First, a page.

This is what I actually use when writing my own documents. If I want Dirac notation, I can change the comma in the definition to \mathbin{|}, too. But what I was looking for was a clever kludge to put in the preamble of other people's source code, without having to rewrite the document. –  jvarilly Dec 5 '10 at 4:00
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Some authors really want to distinguish the <...> operator from \langle...\rangle. In this case, you can get the spacing right that way:

\newcommand*\diam [1] {\mathopen< #1 \mathclose>}
\newcommand*\scal [1] {\langle #1 \rangle}
% usage: \( \diam{\phi} = \diam{\psi} \neq \scal{\phi, \psi} \)

I'm surprised nobody mentioned that before.

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I wonder if

\mathchardef\lt=\mathcode`\<
\mathchardef\gt=\mathcode`\>
{\catcode`\<=\active
 \catcode`\>=\active
 \global\let<=\langle
 \global\let>=\rangle}
\mathcode`\<="8000
\mathcode`\>="8000

is too drastic? Now you can type stuff like <u,v>\gt0. (It probably is too drastic, but I couldn't resist the joke.)

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I like it :) Alternatively, could you just assign a different mathcode to < and > ? –  Will Robertson Oct 21 '10 at 14:36
    
No, for mathcodes are 15 bit numbers, while \langle and \rangle are \delimiter commands with 27 bit arguments. –  Harald Hanche-Olsen Oct 21 '10 at 14:48
    
Ah, I wasn't thinking straight—here's what I sort-of meant: \mathchardef\lt=\mathcode`\< \mathchardef\gt=\mathcode`\> \DeclareMathDelimiter{<} {\mathopen}{symbols}{"68}{largesymbols}{"0A} \DeclareMathDelimiter{>} {\mathclose}{symbols}{"69}{largesymbols}{"0B} –  Will Robertson Oct 22 '10 at 6:37
    
Nice joke. Of course, having now to convince your (co)authors to use \lt and \gt instead of < and > doesn't really simplify the problem ... –  Hendrik Vogt Oct 22 '10 at 7:16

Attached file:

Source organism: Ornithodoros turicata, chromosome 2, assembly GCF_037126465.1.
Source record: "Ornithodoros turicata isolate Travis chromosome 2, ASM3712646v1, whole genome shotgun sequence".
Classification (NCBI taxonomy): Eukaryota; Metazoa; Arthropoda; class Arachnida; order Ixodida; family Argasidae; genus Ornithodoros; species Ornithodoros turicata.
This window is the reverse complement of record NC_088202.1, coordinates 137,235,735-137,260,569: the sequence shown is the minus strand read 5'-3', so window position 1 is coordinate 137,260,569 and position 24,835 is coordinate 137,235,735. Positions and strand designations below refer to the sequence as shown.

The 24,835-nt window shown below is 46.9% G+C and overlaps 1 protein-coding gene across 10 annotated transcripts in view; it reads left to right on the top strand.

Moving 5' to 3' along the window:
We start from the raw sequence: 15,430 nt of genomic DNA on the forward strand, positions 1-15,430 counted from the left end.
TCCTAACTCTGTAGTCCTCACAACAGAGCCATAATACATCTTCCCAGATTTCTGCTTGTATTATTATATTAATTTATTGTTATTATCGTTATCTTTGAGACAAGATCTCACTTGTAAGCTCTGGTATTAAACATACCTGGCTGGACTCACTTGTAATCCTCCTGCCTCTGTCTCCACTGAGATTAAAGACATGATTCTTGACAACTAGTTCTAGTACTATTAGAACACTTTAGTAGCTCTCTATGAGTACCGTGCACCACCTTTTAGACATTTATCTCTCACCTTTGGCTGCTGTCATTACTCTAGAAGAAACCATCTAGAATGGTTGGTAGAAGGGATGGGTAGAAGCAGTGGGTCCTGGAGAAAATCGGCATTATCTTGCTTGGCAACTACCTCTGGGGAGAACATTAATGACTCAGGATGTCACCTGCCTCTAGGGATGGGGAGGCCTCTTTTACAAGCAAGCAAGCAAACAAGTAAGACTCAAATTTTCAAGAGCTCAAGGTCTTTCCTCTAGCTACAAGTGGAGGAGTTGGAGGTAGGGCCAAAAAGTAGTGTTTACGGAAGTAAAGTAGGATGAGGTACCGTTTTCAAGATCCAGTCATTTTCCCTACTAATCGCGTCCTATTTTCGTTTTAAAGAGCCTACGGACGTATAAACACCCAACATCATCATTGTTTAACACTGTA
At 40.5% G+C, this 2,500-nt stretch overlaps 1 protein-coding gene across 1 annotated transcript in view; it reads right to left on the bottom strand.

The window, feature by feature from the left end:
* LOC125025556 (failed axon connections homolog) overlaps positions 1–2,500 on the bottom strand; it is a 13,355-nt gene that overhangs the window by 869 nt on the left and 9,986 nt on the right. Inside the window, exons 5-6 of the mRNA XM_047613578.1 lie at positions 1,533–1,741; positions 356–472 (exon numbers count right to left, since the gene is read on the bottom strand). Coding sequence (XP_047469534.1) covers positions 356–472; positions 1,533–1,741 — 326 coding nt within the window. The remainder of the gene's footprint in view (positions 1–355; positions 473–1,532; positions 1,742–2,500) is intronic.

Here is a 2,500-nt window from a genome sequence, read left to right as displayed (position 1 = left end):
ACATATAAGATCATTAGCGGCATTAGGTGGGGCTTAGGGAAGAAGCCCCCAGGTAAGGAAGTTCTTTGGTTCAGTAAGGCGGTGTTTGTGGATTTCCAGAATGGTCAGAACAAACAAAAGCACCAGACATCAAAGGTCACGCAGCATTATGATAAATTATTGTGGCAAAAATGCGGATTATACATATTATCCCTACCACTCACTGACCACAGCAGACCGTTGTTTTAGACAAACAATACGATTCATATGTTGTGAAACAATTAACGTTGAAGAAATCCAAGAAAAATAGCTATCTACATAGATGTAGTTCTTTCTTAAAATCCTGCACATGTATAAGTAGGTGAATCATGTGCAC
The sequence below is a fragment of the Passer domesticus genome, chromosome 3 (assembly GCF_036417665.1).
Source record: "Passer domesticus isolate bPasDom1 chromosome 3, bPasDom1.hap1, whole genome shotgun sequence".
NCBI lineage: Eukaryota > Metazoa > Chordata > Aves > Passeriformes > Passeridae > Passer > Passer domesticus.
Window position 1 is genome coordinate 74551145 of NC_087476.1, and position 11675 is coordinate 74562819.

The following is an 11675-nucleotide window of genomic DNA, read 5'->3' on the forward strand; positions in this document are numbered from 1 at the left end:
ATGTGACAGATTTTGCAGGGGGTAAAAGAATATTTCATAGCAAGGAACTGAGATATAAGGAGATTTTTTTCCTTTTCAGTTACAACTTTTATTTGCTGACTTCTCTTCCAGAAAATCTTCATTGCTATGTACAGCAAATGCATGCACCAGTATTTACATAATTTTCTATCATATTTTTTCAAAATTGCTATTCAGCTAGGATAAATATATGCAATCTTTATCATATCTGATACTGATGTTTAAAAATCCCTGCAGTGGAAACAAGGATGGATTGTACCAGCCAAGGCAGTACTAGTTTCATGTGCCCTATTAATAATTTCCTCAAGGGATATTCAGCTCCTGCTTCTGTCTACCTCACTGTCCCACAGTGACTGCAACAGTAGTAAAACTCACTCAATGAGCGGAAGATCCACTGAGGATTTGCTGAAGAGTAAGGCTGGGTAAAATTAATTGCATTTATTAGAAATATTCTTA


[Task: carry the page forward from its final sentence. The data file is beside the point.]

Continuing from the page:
Actually, it's not far from what I'd like. With some –  jvarilly Dec 5 '10 at 4:01
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Even better, from this answer from Lev Bishop on a relevant question, using mathtools you could define:

\DeclarePairedDelimiter\ip{\langle}{\rangle}

And then use \ip{a,b} for your inner products. The great thing is that you also get for free a starred version \ip*{a,b} which will automagically resize the delimiters as needed.

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Probably the best thing to do is to offer them a macro (package) that makes typing easier.

Now I am a very lazy typist, so I would do something like this:

\def\<#1>{\langle #1\rangle}
$\<a,b> = \<c,d>$

but probably \< is already used for somethingelse in LaTeX?

In LuaTeX, you can actually change the internal math spacing table, like this:

\Umathrelrelspacing\textstyle=\thickmuskip
\Umathrelrelspacing\displaystyle=\thickmuskip

but as you probably cannot use LuaTeX and it has side-effects for predefined relations like :=, I doubt that will help you.

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\< is used in the tabbing environment. –  Charles Stewart Aug 19 '10 at 6:00
    
@Charles Stewart: I don't think that's a problem. Simple testing seems to indicate that \< is only defined inside the tabbing environment. So unless one is trying to use \<a,b> inside a tabbing, I think this would work. I didn't test it though. –  TH. Aug 19 '10 at 6:18